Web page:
California Supreme Court Recognizes Legality of Medical Marijuana Dispensaries

California Supreme Court Recognizes Legality of Medical Marijuana Dispensaries

SACRAMENTO, CA —  The California Supreme Court ruled today in the case City of Riverside v. Inland Empire Patients Health and Wellness Center that local governments may ban the distribution of medical marijuana and are not preempted by state law by doing so.

However, the court also recognized the legality of dispensaries, more than 1,000 of which currently exist and operate throughout the state.  More than 50 localities in California officially regulate the distribution of medical marijuana, while nearly 200 cities ban the activity outright. Notably, the court emphasized that, “nothing prevents future efforts by the Legislature, or by the People, to adopt a different approach.”

“While the California Supreme Court ruling ignores the needs of thousands of patients across the state, it simply maintains the status quo,” said Joe Elford, Chief Counsel with Americans for Safe Access, the country’s leading medical marijuana advocacy group, which filed an amicus ‘friend of the court’ brief in the Riverside case. “Notably, the High Court deferred to the state legislature to establish a clearer regulatory system for the distribution of medical marijuana, which advocates and state officials are currently working on.”

Proposition 215, passed by California voters in 1996, encouraged the state and federal governments to adopt a distribution plan, however that never happened. In 2003, the California legislature adopted the Medical Marijuana Program Act (MMPA), which addressed the issue of distribution, but left much of the authority to local governments.

Concurrent to the California Supreme Court decision in the Riverside case is a renewed effort by advocates and elected officials to seek medical marijuana reforms in Sacramento. CRMM is hosting a lobby day today, during which scores of advocates will meet with their state legislators to urge passage of pending medical marijuana regulatory bills such as SB 439, introduced by State Senate President Pro-Tem Darrell Steinberg (D-Sacramento) and Senator Mark Leno (D-San Francisco), and AB 473, introduced by Assembly member Tom Ammiano (D-San Francisco).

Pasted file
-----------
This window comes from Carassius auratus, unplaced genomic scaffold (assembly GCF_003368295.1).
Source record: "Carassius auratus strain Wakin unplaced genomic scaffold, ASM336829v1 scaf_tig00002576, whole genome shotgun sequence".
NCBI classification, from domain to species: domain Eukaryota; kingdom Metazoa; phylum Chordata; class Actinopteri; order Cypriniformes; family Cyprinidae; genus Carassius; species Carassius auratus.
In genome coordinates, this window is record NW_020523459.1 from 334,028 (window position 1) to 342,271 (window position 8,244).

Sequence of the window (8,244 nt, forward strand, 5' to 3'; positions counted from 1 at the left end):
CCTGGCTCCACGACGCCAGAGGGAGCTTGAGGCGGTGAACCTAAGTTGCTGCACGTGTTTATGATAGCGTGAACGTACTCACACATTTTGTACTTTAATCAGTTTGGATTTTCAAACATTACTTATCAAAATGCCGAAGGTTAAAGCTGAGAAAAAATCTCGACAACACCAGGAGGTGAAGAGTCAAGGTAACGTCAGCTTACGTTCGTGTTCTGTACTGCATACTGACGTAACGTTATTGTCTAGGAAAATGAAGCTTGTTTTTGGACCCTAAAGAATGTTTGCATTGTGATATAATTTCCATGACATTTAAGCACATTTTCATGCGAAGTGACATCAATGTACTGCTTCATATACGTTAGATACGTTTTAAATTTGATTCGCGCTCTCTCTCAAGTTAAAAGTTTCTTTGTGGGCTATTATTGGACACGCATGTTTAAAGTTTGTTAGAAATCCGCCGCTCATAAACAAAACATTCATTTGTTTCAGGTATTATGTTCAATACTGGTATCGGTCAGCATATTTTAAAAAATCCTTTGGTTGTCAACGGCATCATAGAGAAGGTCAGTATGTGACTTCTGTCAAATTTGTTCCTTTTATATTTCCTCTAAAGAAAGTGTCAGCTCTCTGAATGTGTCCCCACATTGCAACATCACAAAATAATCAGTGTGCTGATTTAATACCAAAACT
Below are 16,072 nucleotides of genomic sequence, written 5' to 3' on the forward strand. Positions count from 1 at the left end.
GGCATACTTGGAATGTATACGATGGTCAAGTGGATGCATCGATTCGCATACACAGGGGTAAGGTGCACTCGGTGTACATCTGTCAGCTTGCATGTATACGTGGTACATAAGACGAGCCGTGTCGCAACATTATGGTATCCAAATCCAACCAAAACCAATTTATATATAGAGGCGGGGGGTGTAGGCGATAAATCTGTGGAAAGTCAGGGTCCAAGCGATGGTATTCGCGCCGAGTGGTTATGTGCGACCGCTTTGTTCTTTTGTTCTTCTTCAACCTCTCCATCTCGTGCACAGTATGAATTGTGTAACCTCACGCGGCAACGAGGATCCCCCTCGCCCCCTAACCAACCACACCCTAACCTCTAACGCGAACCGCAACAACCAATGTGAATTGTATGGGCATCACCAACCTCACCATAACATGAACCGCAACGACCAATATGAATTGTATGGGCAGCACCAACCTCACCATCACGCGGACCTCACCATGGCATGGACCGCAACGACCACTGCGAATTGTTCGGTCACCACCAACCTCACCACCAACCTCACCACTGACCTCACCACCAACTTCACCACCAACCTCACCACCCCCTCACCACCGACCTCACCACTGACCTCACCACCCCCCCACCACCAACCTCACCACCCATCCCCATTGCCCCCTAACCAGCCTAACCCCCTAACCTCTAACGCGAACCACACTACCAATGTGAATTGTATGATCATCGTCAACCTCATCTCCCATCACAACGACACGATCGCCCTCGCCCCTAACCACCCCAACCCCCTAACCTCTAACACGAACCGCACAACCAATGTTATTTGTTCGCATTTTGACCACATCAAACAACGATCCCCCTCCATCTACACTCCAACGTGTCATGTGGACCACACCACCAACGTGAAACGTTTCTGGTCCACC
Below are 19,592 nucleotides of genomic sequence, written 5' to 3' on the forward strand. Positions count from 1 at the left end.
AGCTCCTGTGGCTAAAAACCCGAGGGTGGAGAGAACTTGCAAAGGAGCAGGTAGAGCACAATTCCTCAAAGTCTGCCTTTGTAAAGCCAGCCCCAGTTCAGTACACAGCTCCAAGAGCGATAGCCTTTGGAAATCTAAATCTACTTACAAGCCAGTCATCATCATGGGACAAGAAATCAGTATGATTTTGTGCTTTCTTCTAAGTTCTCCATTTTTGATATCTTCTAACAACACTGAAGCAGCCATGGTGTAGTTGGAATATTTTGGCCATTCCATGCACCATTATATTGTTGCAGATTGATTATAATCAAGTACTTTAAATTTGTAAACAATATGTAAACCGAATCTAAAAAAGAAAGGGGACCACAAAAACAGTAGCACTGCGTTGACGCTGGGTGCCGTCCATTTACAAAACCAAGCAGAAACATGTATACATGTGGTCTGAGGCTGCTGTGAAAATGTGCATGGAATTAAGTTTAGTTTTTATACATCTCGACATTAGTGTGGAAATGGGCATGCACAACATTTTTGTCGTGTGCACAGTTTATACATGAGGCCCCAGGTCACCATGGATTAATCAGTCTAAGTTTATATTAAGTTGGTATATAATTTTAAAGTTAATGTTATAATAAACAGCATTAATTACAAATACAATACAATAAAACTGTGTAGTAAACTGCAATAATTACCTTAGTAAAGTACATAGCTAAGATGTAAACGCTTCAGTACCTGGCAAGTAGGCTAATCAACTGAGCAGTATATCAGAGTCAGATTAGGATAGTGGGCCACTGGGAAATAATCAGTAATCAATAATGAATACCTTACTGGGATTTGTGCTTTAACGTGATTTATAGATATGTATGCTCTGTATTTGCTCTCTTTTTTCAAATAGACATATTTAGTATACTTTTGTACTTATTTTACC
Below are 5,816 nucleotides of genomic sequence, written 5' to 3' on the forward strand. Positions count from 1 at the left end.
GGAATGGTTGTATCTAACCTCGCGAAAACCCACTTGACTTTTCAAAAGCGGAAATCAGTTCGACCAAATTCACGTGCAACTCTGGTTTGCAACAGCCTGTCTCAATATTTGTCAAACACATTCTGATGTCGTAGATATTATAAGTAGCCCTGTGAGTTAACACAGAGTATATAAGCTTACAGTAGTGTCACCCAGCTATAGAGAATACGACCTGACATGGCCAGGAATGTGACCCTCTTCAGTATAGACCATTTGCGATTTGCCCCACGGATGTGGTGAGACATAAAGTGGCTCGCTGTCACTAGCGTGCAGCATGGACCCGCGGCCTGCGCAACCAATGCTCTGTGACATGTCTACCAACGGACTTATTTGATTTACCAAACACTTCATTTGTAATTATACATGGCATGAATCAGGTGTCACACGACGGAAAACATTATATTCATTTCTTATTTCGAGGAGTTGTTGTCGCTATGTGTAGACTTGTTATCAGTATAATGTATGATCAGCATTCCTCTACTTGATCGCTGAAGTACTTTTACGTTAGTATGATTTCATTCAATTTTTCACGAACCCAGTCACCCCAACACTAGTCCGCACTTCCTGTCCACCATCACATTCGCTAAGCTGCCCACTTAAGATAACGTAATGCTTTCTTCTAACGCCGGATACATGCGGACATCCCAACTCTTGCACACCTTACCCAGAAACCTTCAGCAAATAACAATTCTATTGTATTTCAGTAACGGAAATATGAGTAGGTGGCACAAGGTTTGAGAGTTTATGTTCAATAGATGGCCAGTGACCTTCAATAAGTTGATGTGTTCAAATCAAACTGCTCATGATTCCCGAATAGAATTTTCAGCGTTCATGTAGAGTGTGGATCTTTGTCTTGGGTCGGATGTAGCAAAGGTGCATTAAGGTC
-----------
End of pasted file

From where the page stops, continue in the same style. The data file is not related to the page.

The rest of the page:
Mayors from San Diego, San Francisco, Oakland, and Berkeley are urging the legislature to ensure that patients have a safe and legal means to obtain their medication. San Diego Mayor Bob Filner “urge[s] the Governor’s office and the Legislature to craft sensible medical cannabis guidelines, to provide clarity to local governments, and finally to implement the will of a majority of Californians who believe in compassionate use,” a sentiment echoed in the other mayoral letters.

Oral arguments occurred in February in the Riverside case, which is one of at least six similar appellate cases before the High Court, including County of Los Angeles v. Alternative Medicinal Cannabis Collective420 Caregivers v. City of Los AngelesCity of Lake Forest v. Evergreen Holistic CollectiveCity of Temecula v. Cooperative Patients Services, Inc., and People v. G3 Holistic. Last July, ASA filed an amicus ‘friend of the court’ brief in the Riverside case on behalf of patients and against local bans.

Despite the outcome of the Riverside case, research has shown that well-regulated dispensaries decrease crime in surrounding neighborhoods, while providing a safe and legal means for patients to obtain their medical marijuana. “Patients should not be pushed into dark alleys in order to obtain a medicine that has been deemed legal by the voters of California,” said Don Duncan, ASA’s California Policy Director, “The ball is in the legislature’s court to establish statewide regulations that both meet the needs of patients and keep communities safe.”

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